But is it Legal?

As the Web is extended into areas where skirting complex laws endangers people, many Web stores are finding the cops to be their best friend.

This starts with a trip to the pharmacy, where one person’s necessary medicine can be another one’s illegal high. This has become the broadcast media’s latest cause celebre — Web pharmacies that dispense pills like Viagra with no doctor visit. When there’s a crackdown on such stores here, the business moves overseas, and the prices actually fall.

Now, major online drugstores like drugstore.com, in which Amazon has a major stake, have joined a call for enforcing regulations on the business. A pharmacist trade group has gone further, developing its own program to certify online pharmacists’ practices and post a list of approved outlets.

The pharmacy debate comes on the heels of controversies over the sale of alcohol online, which came on the heels of the controversy over Internet gambling, which followed the scare over Internet privacy and the use of “cookies.” You can see the pattern. There are many areas of commerce that are closely regulated in “meat space,” and for good reason. But no one has yet found a way to extend most laws, let alone regulations, to cyberspace. If a kid can’t get Viagra from an online pharmacist in San Antonio, he’s still just one click away from a Thailand pharmacist, whose actions are beyond the reach of U.S. law.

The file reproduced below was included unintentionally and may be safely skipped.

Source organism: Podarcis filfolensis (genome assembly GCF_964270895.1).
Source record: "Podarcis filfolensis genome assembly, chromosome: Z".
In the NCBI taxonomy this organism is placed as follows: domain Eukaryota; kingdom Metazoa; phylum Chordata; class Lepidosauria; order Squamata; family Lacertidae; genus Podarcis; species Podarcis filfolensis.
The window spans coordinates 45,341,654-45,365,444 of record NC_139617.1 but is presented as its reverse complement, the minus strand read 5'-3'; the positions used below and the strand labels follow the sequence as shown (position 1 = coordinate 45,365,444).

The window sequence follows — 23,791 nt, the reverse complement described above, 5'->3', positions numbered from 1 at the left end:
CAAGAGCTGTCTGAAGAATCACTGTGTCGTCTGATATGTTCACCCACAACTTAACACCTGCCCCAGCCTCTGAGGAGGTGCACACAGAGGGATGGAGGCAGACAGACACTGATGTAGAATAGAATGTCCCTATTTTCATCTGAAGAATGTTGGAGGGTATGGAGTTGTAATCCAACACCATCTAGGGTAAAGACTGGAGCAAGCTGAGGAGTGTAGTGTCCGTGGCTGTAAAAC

The challenge here, as in the area of online privacy, is to find a way to make regulation work. If U.S. cops mandate filters on ISPs (to enforce commercial laws), or Web merchants are sent to jail over illegal prescriptions, the tools will be in our hand to control anything on the Web, and destroy the freedom we went online to enjoy.

What do you think? Let’s talk about it.

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